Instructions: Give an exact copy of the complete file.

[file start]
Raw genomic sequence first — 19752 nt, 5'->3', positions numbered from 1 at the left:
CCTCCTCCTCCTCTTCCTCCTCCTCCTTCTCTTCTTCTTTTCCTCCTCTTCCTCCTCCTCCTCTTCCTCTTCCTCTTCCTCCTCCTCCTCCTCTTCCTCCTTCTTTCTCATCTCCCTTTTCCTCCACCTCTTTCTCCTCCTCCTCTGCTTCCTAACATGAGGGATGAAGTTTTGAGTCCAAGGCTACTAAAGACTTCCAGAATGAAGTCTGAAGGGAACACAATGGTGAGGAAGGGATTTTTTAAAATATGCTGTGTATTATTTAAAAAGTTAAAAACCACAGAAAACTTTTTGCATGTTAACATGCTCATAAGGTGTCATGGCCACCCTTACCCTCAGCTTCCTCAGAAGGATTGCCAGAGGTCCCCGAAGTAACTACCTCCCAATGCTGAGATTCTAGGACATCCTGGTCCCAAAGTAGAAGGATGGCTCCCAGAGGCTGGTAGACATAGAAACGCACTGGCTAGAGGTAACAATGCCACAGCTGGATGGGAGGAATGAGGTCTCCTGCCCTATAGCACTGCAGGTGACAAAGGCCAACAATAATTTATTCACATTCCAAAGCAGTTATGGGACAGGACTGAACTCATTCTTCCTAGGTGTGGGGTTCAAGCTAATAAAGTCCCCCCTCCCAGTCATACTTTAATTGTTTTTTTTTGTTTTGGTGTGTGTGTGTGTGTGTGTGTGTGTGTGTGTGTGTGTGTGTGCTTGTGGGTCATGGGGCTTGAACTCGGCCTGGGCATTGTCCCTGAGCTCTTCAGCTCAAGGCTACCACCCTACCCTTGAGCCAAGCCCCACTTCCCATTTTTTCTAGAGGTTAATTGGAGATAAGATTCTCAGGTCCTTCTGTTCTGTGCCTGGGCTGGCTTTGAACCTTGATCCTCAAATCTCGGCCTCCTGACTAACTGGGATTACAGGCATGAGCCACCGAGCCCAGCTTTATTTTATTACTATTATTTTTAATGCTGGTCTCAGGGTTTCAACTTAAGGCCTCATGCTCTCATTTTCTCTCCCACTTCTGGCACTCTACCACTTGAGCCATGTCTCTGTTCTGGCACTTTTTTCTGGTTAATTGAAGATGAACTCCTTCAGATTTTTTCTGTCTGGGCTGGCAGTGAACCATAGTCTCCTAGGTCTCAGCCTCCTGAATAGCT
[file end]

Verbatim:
Raw genomic sequence first — 19752 nt, 5'->3', positions numbered from 1 at the left:
CCTCCTCCTCCTCTTCCTCCTCCTCCTTCTCTTCTTCTTTTCCTCCTCTTCCTCCTCCTCCTCTTCCTCTTCCTCTTCCTCCTCCTCCTCCTCTTCCTCCTTCTTTCTCATCTCCCTTTTCCTCCACCTCTTTCTCCTCCTCCTCTGCTTCCTAACATGAGGGATGAAGTTTTGAGTCCAAGGCTACTAAAGACTTCCAGAATGAAGTCTGAAGGGAACACAATGGTGAGGAAGGGATTTTTTAAAATATGCTGTGTATTATTTAAAAAGTTAAAAACCACAGAAAACTTTTTGCATGTTAACATGCTCATAAGGTGTCATGGCCACCCTTACCCTCAGCTTCCTCAGAAGGATTGCCAGAGGTCCCCGAAGTAACTACCTCCCAATGCTGAGATTCTAGGACATCCTGGTCCCAAAGTAGAAGGATGGCTCCCAGAGGCTGGTAGACATAGAAACGCACTGGCTAGAGGTAACAATGCCACAGCTGGATGGGAGGAATGAGGTCTCCTGCCCTATAGCACTGCAGGTGACAAAGGCCAACAATAATTTATTCACATTCCAAAGCAGTTATGGGACAGGACTGAACTCATTCTTCCTAGGTGTGGGGTTCAAGCTAATAAAGTCCCCCCTCCCAGTCATACTTTAATTGTTTTTTTTTGTTTTGGTGTGTGTGTGTGTGTGTGTGTGTGTGTGTGTGTGTGTGTGTGCTTGTGGGTCATGGGGCTTGAACTCGGCCTGGGCATTGTCCCTGAGCTCTTCAGCTCAAGGCTACCACCCTACCCTTGAGCCAAGCCCCACTTCCCATTTTTTCTAGAGGTTAATTGGAGATAAGATTCTCAGGTCCTTCTGTTCTGTGCCTGGGCTGGCTTTGAACCTTGATCCTCAAATCTCGGCCTCCTGACTAACTGGGATTACAGGCATGAGCCACCGAGCCCAGCTTTATTTTATTACTATTATTTTTAATGCTGGTCTCAGGGTTTCAACTTAAGGCCTCATGCTCTCATTTTCTCTCCCACTTCTGGCACTCTACCACTTGAGCCATGTCTCTGTTCTGGCACTTTTTTCTGGTTAATTGAAGATGAACTCCTTCAGATTTTTTCTGTCTGGGCTGGCAGTGAACCATAGTCTCCTAGGTCTCAGCCTCCTGAATAGCT